Finally, this summer, we have started doing what we've really moved to Dorset for: exploring the Southwest region and finding potential opportunities for our respective ventures Matt ArtPix and Arcane Publishing. After a year sorting ourselves out after our move from the Southeast during which we haven't really traded outside of our unit at The Customs House in West Bay, we are trying to be as active as possible and we are now busy booking events for this autumn and winter. Some of them will see us go back to more straightforward vintage markets (but good ones!), but we are thinking about challenging ourselves and venturing into "happenings" such as The Frome Independent market - we will probably apply in the autumn to try and trade there next year - obviously, this is all conditional on us being accepted, which is by far not a done deal. It doesn't cost anything to try!
Last Sunday, we finally made it to Frome, a town which has been so written about (and which has won this year's The Sunday Times's Best Place To Live in the Southwest) that house prices have now shot up and apparently, there is a "Make Frome Shit Again" hashtag. From March to December included, every first Sunday of the month, the town hosts the brilliant Frome Independent, an event which takes over the whole city centre and attracts hundreds if not thousands of people each time.
There's music, a flea market, a designer-maker market, a street food market... Shops and art galleries are open...
Most of all, what I have found exciting about Frome, is that it seems to have found a great balance between its identity as a traditional (and charmingly lovely) Southwest market town and its growing reputation for art and culture, community enterprise, trendiness, thriving independent shops and can-do attitude. And the latter is I think what genuinely makes the difference. In Frome, people actually get off their backside and DO things - properly. And it shows. People are creative, yet they also understand the realities of life and the fact that your creativity can be turned into a business and can contribute to the economic and cultural regeneration of a town. People with ideas and talent are encouraged to at least TRY and the Frome Independent is a brilliant way of giving people the opportunity to just do that. When your town doesn't have a lot of job opportunities, well, you CREATE them!
I loved St Catherine's, Frome's Artisan Quarter; it has a timeless cobbled charm and is full of great independent shops. There, you will find designer-makers, vintage dealers, craft, art and lifestyle vendors and various cafes - just to think that not that far back, this was all boarded up! We loved OWL - a craft and art gallery - for its unique and original products which you feel you haven't already seen hundreds of times as is the case with such places nowadays... We will have to go back to Frome to visit two vintage shops that were unfortunately closed, Deadly Is The Female and Dandy Lion.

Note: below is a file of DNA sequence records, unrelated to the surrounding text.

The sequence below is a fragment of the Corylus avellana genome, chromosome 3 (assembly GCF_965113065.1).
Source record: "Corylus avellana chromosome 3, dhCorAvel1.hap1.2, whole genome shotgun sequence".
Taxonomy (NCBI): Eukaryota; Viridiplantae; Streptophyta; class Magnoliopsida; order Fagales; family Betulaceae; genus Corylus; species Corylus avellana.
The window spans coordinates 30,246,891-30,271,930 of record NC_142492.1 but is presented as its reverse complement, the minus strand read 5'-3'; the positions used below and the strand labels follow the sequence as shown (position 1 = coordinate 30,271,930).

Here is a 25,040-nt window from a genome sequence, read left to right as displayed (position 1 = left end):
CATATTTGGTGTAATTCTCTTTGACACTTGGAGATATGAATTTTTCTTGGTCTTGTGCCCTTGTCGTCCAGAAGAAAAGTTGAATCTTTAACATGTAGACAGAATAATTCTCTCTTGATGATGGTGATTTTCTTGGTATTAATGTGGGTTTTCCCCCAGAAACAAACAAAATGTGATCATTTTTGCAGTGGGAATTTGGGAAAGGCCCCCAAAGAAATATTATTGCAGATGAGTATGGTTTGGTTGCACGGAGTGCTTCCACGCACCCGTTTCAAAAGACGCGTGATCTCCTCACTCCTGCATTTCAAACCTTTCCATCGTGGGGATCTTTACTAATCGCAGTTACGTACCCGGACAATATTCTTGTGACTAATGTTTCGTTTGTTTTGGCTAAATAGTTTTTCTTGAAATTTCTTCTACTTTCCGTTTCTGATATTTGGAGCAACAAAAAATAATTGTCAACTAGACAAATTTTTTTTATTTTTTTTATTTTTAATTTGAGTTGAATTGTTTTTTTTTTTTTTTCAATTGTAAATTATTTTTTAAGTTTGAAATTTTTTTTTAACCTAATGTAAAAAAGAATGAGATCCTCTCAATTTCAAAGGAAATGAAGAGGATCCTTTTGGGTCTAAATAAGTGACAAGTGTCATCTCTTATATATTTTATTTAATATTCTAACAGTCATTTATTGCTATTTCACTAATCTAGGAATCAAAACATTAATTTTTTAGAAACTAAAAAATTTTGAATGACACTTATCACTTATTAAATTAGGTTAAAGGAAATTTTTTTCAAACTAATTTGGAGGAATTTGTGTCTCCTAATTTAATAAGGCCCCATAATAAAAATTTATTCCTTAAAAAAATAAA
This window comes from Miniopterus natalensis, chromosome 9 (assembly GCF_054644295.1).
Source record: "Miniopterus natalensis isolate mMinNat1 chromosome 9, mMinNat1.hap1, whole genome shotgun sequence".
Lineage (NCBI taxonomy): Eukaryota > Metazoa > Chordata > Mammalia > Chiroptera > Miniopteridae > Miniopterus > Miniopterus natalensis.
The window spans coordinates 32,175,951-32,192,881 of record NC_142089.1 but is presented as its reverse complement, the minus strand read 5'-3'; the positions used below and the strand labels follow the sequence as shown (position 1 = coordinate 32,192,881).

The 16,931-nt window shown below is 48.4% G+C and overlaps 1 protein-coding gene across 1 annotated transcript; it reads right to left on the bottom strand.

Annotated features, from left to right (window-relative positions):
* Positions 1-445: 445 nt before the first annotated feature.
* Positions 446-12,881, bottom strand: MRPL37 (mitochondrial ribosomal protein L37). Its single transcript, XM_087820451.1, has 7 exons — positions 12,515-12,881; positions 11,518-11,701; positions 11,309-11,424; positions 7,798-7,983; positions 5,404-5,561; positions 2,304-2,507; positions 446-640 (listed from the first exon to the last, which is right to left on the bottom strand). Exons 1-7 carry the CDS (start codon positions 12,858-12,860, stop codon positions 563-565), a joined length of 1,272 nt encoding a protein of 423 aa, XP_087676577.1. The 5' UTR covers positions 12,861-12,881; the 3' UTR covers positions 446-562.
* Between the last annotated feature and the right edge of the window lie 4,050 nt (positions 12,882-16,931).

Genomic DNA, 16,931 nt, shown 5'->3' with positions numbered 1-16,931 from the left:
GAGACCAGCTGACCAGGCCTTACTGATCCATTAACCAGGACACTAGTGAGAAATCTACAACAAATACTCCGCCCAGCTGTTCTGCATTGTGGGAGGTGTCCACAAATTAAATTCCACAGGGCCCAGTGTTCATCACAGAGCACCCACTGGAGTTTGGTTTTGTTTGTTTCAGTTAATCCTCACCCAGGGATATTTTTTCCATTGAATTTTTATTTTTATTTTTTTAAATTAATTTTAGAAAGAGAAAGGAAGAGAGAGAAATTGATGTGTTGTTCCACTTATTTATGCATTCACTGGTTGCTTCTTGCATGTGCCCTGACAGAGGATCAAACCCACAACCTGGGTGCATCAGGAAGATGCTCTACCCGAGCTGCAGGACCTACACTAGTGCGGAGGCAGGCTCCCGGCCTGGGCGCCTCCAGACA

Cheap Street is another pretty street and has retained its historic medieval character (there, you will find a well-stocked record/DVD shop, Raves from the Grave.)
Black Swan Arts and The Cheese and Grain are two extremely busy cultural venues that host an array of events and exhibitions throughout the year.
We also saw a lot of lovely things for sale and spent ages in the Flea market (it's our thing!) - There, I drooled over the vintage typewriters at the Charlie Foxtrot stand (one day...)
Later on, I also bought a lovely card at Tom Charlesworth's stand (go and check out his website - if you like dark, folklore/mythology-inspired illustration, it's for you! It is rather wonderful...)
Of course, we just couldn't NOT go to a bookshop... So we had a good look around the Frome Bookshop and I managed to get out without buying anything...
I genuinely believe that the Frome experience can be replicated in other towns around the country - obviously, every town is different and each location would need to find its own specific identity.
This Sunday, The Frome Independent was renamed "Frome-on-Sea" and had a mini-beach complete with sand, deckchairs, seagulls and donkey rides. In Weymouth, we do have all of those (and the seagulls are real!) as well as the brilliant architecture - add to this a gorgeous scenery and a lot of artists and creatives who would jump at the chance of participating to the regeneration of the area and help turn it into a respected, all-year-round destination. But the local authorities NEED to be open to ideas and MUST show generosity, understanding and readiness to LISTEN to organisations and individuals (something which, unfortunately, is not happening in Weymouth).
We live in hope...
And we will be back!
I think therefore I write.
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